Middle East “Voices of Resistance”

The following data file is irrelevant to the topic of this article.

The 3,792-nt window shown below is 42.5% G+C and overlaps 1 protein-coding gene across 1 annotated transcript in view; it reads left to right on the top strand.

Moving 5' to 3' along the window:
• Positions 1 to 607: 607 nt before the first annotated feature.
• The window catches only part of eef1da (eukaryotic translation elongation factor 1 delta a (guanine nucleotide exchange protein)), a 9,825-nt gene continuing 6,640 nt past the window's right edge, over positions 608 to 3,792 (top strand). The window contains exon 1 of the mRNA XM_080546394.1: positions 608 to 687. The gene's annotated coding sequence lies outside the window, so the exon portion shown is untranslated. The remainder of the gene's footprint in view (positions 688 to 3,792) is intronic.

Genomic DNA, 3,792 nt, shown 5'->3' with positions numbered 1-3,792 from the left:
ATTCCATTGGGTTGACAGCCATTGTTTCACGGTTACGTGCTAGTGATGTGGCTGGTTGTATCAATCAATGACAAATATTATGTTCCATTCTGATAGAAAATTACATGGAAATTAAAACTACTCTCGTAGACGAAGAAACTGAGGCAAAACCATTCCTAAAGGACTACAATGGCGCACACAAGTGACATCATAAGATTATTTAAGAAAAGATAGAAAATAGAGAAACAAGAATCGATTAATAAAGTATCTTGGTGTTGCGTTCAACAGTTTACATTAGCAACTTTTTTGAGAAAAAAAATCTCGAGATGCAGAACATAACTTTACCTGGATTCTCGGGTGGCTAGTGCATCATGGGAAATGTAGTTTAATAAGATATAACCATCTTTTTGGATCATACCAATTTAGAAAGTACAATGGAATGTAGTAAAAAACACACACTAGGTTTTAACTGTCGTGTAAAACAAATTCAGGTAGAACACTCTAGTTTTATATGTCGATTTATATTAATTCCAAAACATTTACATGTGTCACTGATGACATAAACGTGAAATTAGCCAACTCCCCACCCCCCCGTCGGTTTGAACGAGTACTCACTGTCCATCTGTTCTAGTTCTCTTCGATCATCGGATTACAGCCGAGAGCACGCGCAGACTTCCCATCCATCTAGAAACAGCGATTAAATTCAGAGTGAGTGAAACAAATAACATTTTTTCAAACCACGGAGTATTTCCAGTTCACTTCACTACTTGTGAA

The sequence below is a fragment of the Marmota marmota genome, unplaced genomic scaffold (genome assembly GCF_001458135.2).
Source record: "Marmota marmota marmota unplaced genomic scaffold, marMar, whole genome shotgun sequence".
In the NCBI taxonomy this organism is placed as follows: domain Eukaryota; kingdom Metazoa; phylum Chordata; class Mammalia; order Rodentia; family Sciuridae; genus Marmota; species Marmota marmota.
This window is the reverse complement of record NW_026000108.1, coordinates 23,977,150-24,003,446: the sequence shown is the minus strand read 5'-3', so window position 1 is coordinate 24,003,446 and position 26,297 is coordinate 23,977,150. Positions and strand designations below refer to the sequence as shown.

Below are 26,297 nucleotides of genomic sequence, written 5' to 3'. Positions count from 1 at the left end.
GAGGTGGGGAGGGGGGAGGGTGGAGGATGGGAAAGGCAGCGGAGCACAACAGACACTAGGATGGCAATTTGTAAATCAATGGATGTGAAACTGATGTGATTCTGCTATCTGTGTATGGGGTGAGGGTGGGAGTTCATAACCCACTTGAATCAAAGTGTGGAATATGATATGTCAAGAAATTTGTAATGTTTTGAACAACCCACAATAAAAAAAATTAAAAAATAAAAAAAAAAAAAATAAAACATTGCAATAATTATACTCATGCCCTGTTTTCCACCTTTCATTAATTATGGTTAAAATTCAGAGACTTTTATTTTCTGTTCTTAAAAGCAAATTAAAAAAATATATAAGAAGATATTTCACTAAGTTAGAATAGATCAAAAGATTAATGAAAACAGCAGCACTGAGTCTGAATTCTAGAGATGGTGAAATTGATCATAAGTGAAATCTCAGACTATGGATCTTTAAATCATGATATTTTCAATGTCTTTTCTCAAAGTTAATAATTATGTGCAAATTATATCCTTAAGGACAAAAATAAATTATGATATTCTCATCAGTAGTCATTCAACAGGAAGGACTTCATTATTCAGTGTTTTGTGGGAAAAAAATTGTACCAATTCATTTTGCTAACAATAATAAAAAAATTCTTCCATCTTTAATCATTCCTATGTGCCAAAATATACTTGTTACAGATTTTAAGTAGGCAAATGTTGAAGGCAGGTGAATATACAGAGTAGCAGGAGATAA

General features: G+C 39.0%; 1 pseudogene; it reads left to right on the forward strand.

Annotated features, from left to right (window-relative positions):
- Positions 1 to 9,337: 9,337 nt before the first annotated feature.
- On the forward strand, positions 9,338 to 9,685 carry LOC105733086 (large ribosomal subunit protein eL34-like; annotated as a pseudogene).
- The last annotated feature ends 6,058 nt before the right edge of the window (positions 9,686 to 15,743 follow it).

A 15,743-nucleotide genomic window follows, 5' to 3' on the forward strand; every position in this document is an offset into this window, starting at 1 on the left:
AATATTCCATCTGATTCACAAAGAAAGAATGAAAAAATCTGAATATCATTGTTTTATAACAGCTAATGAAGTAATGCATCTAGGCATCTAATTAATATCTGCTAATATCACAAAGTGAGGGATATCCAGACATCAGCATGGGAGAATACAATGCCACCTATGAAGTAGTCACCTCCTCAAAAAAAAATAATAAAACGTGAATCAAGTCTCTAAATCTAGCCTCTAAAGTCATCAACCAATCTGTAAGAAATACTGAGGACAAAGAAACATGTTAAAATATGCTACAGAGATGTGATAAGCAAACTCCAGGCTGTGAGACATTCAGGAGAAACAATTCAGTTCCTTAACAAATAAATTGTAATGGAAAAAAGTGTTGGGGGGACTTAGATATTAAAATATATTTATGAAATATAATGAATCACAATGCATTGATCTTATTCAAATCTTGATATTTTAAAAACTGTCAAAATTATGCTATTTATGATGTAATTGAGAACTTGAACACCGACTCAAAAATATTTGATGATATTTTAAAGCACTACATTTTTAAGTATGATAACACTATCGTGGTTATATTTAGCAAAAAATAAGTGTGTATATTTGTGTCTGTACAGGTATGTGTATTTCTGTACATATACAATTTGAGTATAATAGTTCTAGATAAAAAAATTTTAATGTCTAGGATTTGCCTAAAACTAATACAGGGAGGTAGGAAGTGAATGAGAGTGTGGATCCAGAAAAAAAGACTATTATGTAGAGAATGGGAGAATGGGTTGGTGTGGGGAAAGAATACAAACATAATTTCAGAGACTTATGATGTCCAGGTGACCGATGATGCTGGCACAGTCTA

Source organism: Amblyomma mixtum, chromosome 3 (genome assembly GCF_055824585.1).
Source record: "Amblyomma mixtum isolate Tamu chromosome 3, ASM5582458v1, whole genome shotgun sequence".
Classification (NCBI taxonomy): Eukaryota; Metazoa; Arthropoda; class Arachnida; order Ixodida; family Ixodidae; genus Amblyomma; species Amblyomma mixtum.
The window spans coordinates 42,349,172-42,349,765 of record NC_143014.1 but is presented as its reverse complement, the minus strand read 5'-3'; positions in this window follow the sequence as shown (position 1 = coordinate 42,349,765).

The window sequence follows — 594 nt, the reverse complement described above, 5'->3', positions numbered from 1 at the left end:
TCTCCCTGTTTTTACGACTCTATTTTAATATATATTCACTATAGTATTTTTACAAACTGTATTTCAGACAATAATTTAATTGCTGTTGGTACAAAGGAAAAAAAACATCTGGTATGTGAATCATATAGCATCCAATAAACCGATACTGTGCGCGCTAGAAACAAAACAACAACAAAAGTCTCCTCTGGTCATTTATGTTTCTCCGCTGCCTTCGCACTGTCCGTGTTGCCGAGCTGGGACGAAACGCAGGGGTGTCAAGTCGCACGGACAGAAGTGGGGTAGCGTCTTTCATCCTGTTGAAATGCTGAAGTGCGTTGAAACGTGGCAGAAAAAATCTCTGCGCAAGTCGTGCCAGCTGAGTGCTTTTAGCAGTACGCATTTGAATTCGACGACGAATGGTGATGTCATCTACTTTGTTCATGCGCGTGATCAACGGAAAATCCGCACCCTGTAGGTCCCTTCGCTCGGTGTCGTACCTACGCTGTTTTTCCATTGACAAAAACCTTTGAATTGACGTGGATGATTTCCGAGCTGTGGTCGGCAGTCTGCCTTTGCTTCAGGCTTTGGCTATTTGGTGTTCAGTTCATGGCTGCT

August 7, 2006In the displacement of Lebanese civilians due to the current conflict, women are suffering the most, said Lina Abou-Habib, speaking from Beirut on a marathon broadcast by FIRE (Feminist International Radio Endeavour). Originating in Costa Rica, “Voices of Resistance” began with alternating live segments in Spanish and English on Friday, August 4, and extended into the weekend. The media focuses on the military action, “but you hear less about the terrible experience of being displaced, particularly if you’re poor,” said Abou-Habib, executive director of the Collective for Research and Training on Development-Action in Beirut. She was among women from Lebanon, Israel, Gaza, and other parts of the Middle East interviewed by Maria Saurez and Margie Thompson in a streaming, 24-hour broadcast from the FIRE website. Abou-Habib said donations and significant numbers of women volunteers, not only from the region but also from Europe and elsewhere, helped her work among the displaced population, numbering from 700,000 to a million, with some 180,000 in organized centers. “Those are the women we can reach,” she said, adding that the displacement centers were located in schools and other spaces but sometimes just public gardens. “We are mobilizing so that women can begin to take control of their situation,” she said, by making decisions on distribution of supplies and common spaces, on garbage collection, on special needs such as sanitary pads and underwear. “It’s a matter of human dignity,” said Abou-Habib, “if all you have is the dress you are wearing when forced from your home.” In one respect, she said, the experience is different from the armed conflict in Lebanon in 1982. The huge numbers of televisions available today “means that at least the imagery is available. But information of what women want is very limited.” What Abou-Habib wants is for the UN Security Council to “do their job.” Needed yesterday, she said, is unconditional and immediate ceasefire, and then “a mechanism so that people can get out of this vicious circle of violence.” Also on the broadcast, Vivian Stromberg, executive director of the women’s human rights group MADRE, said the U.S., because “it supplies the arms and planes and bombs,” holds the key responsibility for the violence in Lebanon. “The urgency is for a political solution, but even the Democrats are supporting the Bush Administration. That makes the role of people like me even greater, if we are to have peace. It’s not just sending help to the Middle East. It’s help for our own families.” MADRE is distributing donations generated by the marathon. Media coverage misses “the terrible anger” the crisis is producing throughout the region, said Marieme Helie-Lucas, speaking from Algeria. Inside the main cities of Israel, women peace demonstrators suffer not only from the Hezbollah rockets but also from jeers and assaults by fellow Israelis, reported Helie-Lucas, founder of Women Living Under Muslim Laws. “People have such courage to protest the war from within an aggressor country,” she said of protesters in Haifa, forced to interrupt their demonstration to run to shelters (see Women In Black). “War produces more violence for women,” she said. “Not just linked to military violence, but also domestic violence.” Helie-Lucas worries that the conflicts will concentrate more power in the hands of fundamentalists. “We can see that in Iraq, where women who were once the most liberated in the Middle East are now forced backwards. We must refuse the ideology that talks of a clash of civilizations, and give a voice to all women.” FIRE also broadcast an appeal from Amnesty International’s Larry Cox to join a global vigil calling for a ceasefire on Monday, August 7, as well as a call for a march in Washington, D.C., initiated by ANSWER, National Council of Arab Americans (NCA), and Muslim American Society Freedom Foundation.